News Item

Higher Education in Europe: Understanding the Cybersecurity Skills Gap in the EU

Cybersecurity graduates are expected to double in number in the next 2-3 years as shown by the Higher Education Database managed by European Union Agency for Cybersecurity.

Published on November 24, 2021

Although the field of cybersecurity has expanded exponentially over the past decade, the fact that the workforce in the field has not increased adequately has now become obvious. The number of skilled and qualified workers is not enough to meet the demand, and national labour markets are disrupted worldwide, Europe included, as a consequence.

The report - ENISA Report - Addressing the EU Cybersecurity Skills Shortage and Gap Through Higher Education - takes a look into data gathered by the Cybersecurity Higher Education Database - CyberHEAD in order to make a prediction on the future trends. This database is the largest resource of its nature and is able to provide a reliable and up-to-date snapshot of cybersecurity academic programmes available across Europe.

Key findings reveal that the number of programmes and students engaged in cybersecurity higher education are growing. As a consequence, the number of graduates in the next 2-3 years is expected to double. However, gender balance is still an issue with only 20% of female students enrolled.

The report also deep-dives into the policies and approaches adopted by Member States, classifying them according to the EU Agency for Cybersecurity (ENISA) National Capabilities Assessment Framework (NCAF). The framework encompasses awareness, training, challenges and exercises. It includes the list of actions taken around Europe, not only to increase the cybersecurity workforce, but also to increase the quality of candidates and equip them with such skills needed and requested the highest in demand on the job market.

Recommendations in a nutshell

In order to mitigate the cybersecurity skills gap, recommendations are:

  • Increase enrolments and eventually graduates in cybersecurity programmes through the diversification of curriculum, education format and the provision of scholarships in Higher Education Institutions (HEIs).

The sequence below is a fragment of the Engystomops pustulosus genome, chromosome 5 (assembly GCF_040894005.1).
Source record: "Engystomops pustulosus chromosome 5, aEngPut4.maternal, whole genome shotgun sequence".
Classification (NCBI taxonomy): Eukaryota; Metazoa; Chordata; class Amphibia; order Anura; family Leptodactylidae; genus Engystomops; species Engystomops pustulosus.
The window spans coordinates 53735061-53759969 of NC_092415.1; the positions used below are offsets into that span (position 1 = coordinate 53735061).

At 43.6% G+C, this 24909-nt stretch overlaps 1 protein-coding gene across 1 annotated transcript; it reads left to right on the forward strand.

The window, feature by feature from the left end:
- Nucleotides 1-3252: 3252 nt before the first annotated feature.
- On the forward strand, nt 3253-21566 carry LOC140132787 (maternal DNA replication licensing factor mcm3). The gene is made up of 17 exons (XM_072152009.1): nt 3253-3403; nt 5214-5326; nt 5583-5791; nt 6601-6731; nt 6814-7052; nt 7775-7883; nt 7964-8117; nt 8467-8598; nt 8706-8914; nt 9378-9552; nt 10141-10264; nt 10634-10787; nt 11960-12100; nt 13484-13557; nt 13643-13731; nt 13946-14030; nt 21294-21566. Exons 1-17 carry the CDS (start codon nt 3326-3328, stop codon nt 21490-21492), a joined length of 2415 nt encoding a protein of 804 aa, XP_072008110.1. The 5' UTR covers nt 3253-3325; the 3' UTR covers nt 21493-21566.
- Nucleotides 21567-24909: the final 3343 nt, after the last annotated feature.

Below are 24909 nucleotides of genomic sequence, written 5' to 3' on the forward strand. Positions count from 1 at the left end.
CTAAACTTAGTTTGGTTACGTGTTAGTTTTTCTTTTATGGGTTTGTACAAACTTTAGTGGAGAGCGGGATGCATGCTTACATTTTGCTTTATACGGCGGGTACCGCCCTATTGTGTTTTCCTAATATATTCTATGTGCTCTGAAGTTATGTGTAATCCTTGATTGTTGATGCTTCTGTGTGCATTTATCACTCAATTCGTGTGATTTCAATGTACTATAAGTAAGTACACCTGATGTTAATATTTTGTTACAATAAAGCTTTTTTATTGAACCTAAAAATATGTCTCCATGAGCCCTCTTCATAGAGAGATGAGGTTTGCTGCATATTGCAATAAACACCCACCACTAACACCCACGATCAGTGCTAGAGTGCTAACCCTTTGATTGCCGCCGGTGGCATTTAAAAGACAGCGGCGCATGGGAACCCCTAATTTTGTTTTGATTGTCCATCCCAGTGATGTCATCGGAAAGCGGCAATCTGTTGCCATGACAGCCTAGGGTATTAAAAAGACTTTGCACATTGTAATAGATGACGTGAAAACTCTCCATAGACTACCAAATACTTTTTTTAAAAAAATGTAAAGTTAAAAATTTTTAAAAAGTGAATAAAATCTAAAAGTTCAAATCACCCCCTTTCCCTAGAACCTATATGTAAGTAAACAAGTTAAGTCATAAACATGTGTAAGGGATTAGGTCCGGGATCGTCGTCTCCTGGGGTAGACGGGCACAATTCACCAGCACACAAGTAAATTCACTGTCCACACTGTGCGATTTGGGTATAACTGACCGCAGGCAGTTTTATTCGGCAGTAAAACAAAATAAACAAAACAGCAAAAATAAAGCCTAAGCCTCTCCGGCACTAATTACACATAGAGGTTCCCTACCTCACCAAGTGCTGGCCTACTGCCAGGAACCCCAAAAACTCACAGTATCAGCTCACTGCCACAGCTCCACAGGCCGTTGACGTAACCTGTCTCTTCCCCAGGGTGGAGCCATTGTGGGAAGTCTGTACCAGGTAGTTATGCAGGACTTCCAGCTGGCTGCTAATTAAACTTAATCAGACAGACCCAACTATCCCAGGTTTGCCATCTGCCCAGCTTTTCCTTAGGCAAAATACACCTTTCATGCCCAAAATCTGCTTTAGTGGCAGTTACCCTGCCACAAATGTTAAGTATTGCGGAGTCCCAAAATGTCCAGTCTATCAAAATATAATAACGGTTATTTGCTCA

• Support a unified approach across government, industry and HEIs through the adoption of a common framework regarding cybersecurity roles, competencies, skills and knowledge, such as the European Cybersecurity Skills Framework and the promotion of cybersecurity skills, challenges and competitions.
  • Develop synergies among Member states cybersecurity initiatives with the support of European bodies and EU funded projects.
  • Promote analysis on the cybersecurity market needs and trends through the identification of metrics to assess the extent of the problem and devise the possible measures to tackle it.
  • Support the use and promotion of CyberHEAD in order to facilitate the ongoing understanding of the status of cybersecurity higher education programmes in the EU, monitor trends, follow progress and effectiveness of cybersecurity initiatives.

 Target audience

  • Member States and European Institutions interested in cybersecurity skills and the role that Higher Education has to play
  • EU Higher Education Institutions (HEIs)
  • Business and industry
  • Researchers and the academic community.

Other ENISA activities on education and cyberskills development

ENISA engages in a number of actions to support and strengthen the enhancement of cybersecurity skills and competence across sectors and at all levels, from the non-experts to the highly technically skilled professionals.

The purpose of such actions is to align with the EU’s Digital Education Action Plan. To this end, ENISA promotes and analyses cybersecurity higher education in the EU in order to respond to the current shortfall in the cybersecurity workforce.

Actions include:


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